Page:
Caer Drewyn is an early Iron Age hillfort to the north of the town of Corwen, Denbighshire. It has a large stone rampart with entrances on the west and north sides; there is a guard chamber within the north-east entrance, and it has a deep defensive ditch.
1 The site 2 History 3 See also 4 References
The site Caer Drewyn is the most southerly hillfort in the Clwydian Range and Dee Valley Area of Outstanding Natural Beauty. It is situated on the spur of a hill between Llangollen and Corwen, just above the confluence of the River Dee and the River Alwen. The earliest structure was a small enclosure built against a natural rock outcrop. Today this structure is only visible as the remains of a grass-covered bank. A later, larger fortress was surrounded by a dry-stone wall, and does not have the earthern ramparts of other local hillforts. The area of the site is about three hectares. There are two in-turned entrances, one at the highest point, with the possible remains of a guardhouse beside it, and the other on the west side adjoining the remains of a rectangular building. There is a further enclosure outside that contains stone foundations of what may have been a hut platform. History Caer Drewyn is an Iron Age fort dating back to about 500 BC, however it was in use as a defensive position long after this. Legend states that Owain Gwynedd occupied it while Henry II of England was invading Gwynedd in 1165 via a southerly route, and Owain Glyndŵr is believed to have gathered his troops here in 1400 after he had proclaimed himself King of Wales. The Welsh antiquarian Edward Lhuyd mentioned Caer Drewyn in the late seventeenth century as "a place where they kept their cattle in war time". See also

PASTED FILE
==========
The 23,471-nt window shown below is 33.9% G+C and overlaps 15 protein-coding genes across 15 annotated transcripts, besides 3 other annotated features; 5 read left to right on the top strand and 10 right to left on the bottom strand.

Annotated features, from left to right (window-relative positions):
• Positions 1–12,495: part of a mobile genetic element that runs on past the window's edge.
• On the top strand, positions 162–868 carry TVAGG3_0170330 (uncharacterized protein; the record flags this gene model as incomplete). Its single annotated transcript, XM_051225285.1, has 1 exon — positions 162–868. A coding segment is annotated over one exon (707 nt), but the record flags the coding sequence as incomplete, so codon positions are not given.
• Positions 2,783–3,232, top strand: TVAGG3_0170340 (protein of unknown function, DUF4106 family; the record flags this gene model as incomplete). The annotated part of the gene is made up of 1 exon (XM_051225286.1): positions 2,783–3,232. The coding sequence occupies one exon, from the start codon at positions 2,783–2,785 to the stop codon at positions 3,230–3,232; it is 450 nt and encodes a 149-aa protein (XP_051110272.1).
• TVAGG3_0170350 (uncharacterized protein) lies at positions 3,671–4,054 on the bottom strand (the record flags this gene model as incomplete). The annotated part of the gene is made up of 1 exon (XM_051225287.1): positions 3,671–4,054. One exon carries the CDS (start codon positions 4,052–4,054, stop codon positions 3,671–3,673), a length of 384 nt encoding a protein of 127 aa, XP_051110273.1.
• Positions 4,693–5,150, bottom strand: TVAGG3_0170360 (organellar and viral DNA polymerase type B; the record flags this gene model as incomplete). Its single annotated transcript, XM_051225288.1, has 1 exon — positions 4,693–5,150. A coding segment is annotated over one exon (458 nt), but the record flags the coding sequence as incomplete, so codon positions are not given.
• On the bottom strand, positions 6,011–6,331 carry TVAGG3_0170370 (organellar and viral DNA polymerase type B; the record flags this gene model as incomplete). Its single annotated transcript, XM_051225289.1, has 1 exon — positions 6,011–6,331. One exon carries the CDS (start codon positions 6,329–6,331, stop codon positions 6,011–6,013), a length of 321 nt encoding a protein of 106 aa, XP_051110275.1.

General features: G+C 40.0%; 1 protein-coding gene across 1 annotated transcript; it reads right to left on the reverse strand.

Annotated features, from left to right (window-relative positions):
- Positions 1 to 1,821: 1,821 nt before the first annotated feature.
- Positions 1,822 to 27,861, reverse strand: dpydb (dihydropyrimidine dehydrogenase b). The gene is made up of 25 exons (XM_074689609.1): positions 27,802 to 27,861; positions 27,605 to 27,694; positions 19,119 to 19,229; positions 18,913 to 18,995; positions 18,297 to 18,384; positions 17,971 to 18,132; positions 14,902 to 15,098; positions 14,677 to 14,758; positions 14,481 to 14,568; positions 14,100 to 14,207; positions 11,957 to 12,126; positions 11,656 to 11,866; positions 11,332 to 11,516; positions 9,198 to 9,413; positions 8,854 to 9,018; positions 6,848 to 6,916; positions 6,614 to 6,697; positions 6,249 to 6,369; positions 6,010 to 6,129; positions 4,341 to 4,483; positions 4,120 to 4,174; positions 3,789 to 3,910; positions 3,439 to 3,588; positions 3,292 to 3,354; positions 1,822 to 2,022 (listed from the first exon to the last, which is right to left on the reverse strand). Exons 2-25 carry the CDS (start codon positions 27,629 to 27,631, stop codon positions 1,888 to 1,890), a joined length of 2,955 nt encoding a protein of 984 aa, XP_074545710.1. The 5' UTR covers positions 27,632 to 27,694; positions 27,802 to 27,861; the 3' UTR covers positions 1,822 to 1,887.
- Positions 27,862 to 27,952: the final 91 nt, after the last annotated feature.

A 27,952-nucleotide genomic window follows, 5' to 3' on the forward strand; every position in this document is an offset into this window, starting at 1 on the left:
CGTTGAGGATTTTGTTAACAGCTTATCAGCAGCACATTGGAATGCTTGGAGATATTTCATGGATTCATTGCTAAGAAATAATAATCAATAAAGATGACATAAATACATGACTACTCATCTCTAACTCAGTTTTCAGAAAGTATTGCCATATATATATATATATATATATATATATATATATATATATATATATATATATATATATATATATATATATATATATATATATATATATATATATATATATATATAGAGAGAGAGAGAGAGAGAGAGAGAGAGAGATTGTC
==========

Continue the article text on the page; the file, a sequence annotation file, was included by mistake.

List of hillforts in Wales
^ A short guide to Caer Drewyn Hillfort; accessed 3 March 2014 ^ a b "Caer Drewyn". Clwydian Range and Dee Valley. Retrieved 25 April 2016.
Coordinates: 52°59′21″N 3°21′38″W / 52.9891°N 3.3606°W